Detroit v. Detroit Plaza Ltd. Partnership

Decision Date19 December 2006
Docket NumberDocket No. 258479.
Citation273 Mich. App. 260,730 N.W.2d 523
PartiesCITY OF DETROIT, Plaintiff-Appellant, v. DETROIT PLAZA LIMITED PARTNERSHIP, Defendant-Appellee, and Bank One Michigan, J & J Slavik, Inc., James D. Blain, Beztak II Ltd. Partnership, Griswold Holding Company, McCarthy Marine, Inc., Detroit Bulk Storage, Inc., and Mayfair Associates Ltd. Partnership, Defendants.
CourtCourt of Appeal of Michigan — District of US

Williams Acosta, P.L.L.C. (by Avery K. Williams and Ruben Acosta), Detroit, for the city of Detroit.

Steinhardt Pesick & Cohen, Professional Corporation (by Jerome P. Pesick, H. Adam Cohen, and Jason C. Long), Southfield, for Detroit Plaza Limited Partnership.



In this action to determine just compensation for property condemned under the provisions of the Uniform Condemnation Procedures Act (UCPA), MCL 213.51 et seq., plaintiff City of Detroit (the City) appeals as of right a judgment, entered following a jury verdict, requiring it to pay defendant Detroit Plaza Limited Partnership (DPLP) just compensation in the amount of $25 million. The City also challenges the trial court's order fully reimbursing DPLP for its attorney and expert fees. We affirm.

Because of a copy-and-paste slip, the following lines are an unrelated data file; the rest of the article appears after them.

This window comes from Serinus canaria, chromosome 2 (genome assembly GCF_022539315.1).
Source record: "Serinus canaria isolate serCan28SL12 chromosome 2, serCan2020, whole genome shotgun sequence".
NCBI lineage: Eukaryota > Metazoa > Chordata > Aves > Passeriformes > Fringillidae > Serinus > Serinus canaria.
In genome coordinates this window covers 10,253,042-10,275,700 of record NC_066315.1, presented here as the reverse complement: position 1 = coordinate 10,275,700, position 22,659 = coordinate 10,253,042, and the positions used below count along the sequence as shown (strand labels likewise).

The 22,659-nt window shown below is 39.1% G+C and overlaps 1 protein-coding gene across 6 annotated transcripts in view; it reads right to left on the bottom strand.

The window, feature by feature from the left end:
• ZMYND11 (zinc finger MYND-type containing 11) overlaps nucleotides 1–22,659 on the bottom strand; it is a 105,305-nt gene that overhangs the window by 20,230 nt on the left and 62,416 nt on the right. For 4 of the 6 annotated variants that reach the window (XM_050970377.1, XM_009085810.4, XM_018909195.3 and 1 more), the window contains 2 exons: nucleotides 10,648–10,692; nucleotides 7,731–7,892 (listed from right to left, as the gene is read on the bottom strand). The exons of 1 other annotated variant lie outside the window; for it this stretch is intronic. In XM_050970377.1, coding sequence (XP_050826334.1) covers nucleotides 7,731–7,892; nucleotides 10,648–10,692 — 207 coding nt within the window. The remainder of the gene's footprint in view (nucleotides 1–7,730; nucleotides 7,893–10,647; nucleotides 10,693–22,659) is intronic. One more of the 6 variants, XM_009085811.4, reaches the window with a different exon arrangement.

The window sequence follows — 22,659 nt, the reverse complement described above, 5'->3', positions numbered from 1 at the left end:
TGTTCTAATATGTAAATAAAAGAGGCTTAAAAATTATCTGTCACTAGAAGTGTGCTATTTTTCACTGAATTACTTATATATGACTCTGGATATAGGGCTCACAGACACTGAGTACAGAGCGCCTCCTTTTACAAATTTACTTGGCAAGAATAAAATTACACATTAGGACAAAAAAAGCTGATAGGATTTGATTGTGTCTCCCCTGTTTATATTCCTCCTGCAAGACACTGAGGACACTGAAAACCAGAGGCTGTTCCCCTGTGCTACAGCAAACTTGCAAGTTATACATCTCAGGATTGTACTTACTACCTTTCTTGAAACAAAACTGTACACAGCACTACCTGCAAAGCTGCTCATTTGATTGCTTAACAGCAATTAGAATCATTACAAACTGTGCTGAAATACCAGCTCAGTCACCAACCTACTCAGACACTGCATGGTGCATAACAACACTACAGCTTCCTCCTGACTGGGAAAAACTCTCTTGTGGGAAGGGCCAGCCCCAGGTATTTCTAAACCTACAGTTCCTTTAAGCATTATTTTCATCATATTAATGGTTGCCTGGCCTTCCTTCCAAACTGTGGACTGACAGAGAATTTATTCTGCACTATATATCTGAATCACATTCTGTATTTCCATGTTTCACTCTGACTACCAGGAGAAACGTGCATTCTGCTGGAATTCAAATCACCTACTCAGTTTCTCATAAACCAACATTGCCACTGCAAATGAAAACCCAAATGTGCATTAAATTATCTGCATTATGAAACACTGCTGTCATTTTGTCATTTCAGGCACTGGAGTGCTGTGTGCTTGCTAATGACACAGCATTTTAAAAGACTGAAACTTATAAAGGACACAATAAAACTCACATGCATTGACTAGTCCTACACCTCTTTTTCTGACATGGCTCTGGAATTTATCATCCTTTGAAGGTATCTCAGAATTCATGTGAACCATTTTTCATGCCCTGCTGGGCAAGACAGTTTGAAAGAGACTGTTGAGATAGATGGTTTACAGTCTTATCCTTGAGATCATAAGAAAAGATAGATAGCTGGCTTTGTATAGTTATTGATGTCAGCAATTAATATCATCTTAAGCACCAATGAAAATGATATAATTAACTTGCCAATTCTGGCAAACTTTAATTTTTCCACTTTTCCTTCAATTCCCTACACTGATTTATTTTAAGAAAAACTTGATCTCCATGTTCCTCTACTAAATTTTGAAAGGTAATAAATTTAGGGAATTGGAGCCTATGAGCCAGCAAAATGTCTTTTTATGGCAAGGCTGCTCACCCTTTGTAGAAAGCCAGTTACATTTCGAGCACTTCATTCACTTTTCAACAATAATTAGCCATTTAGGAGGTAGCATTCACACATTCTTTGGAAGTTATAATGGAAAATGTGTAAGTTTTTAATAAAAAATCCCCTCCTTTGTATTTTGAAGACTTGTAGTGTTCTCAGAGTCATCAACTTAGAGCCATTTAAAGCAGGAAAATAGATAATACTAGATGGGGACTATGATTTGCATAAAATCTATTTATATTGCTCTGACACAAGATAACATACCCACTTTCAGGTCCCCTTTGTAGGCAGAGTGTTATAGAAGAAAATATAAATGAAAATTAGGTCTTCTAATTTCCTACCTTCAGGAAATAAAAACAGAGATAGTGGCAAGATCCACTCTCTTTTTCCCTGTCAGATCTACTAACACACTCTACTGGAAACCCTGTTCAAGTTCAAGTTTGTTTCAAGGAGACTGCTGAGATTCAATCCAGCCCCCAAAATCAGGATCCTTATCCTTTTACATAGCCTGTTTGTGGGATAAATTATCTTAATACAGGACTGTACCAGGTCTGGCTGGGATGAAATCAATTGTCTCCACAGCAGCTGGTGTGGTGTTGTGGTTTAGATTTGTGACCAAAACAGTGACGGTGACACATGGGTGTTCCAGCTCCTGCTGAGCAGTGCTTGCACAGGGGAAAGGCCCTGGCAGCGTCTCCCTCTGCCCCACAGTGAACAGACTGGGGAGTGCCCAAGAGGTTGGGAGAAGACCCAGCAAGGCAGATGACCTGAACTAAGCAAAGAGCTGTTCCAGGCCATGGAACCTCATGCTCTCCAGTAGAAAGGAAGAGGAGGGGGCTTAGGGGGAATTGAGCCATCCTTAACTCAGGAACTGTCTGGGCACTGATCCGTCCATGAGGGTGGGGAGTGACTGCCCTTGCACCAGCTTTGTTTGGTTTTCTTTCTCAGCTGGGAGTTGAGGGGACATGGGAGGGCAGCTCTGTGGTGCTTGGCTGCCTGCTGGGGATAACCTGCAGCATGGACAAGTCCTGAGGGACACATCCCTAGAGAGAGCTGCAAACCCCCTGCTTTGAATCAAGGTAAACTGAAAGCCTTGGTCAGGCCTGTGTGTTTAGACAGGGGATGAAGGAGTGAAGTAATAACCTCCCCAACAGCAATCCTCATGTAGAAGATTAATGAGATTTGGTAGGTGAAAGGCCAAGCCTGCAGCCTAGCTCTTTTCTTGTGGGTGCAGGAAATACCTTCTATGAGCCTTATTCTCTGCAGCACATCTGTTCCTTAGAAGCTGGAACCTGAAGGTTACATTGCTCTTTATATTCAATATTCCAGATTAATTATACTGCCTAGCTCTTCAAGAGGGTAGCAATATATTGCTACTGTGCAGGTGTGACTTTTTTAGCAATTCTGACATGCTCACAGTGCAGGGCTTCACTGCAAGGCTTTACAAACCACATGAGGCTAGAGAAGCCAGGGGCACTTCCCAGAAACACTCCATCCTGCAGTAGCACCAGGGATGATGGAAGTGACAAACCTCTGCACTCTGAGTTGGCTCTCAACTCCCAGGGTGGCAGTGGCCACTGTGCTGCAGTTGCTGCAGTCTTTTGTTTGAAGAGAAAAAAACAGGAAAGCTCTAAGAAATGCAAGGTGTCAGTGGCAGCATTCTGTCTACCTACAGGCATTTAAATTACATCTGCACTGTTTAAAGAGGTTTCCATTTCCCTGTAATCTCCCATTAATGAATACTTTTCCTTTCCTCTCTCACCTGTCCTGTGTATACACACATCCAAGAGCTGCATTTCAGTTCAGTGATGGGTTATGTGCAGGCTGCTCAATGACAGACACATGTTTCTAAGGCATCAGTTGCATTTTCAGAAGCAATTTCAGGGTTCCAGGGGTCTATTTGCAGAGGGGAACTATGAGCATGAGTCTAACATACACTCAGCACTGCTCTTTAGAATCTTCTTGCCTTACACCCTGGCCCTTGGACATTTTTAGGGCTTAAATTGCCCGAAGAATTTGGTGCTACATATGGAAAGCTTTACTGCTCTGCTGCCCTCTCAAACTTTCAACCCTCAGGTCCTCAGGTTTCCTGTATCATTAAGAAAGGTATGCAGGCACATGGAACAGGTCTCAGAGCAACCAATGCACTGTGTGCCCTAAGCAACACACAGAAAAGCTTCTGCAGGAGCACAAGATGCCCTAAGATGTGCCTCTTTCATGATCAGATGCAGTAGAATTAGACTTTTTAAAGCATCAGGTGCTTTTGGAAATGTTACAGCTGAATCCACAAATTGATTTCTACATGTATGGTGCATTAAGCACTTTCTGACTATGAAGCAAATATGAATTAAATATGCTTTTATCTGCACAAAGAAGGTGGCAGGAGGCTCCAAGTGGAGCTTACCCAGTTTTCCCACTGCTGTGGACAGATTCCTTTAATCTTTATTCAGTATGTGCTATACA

I. Basic Facts and Procedural History

This case arises from efforts by the City to jump-start redevelopment of an area of the city known as "Rivertown." According to the City, although located just east of its burgeoning central business district (CBD), sustainable commercial development of this substantially industrial area had for years been hampered by cement-batching operations located along the neighborhood's Detroit River frontage. In an effort to alleviate the disabling effects of these operations and reclaim the waterfront in that area, the Economic Development Corporation of the City of Detroit (EDC), in approximately 1996 or 1997, began talks with several area cement companies regarding movement of their operations to another part of the city. As part of these talks, the EDC entered into nonbinding agreements with the Holman and Lafarge cement companies, wherein the parties agreed to make a good-faith effort to work toward that goal. At about that same time the EDC, through the efforts of its president and chief executive officer Beth Duncombe, began talks with two of DPLP's three general partners, James Blain and Ronald Slavik, regarding the City's purchase of a 6.3 acre parcel owned by DPLP for use as public parkland. However, when city officials announced plans to site casino-gaming operations in the Rivertown area in 1998, talks to purchase the parcel, which is located south of Atwater Street along the Detroit River immediately east of the Lafarge cement-batching operations, stalled.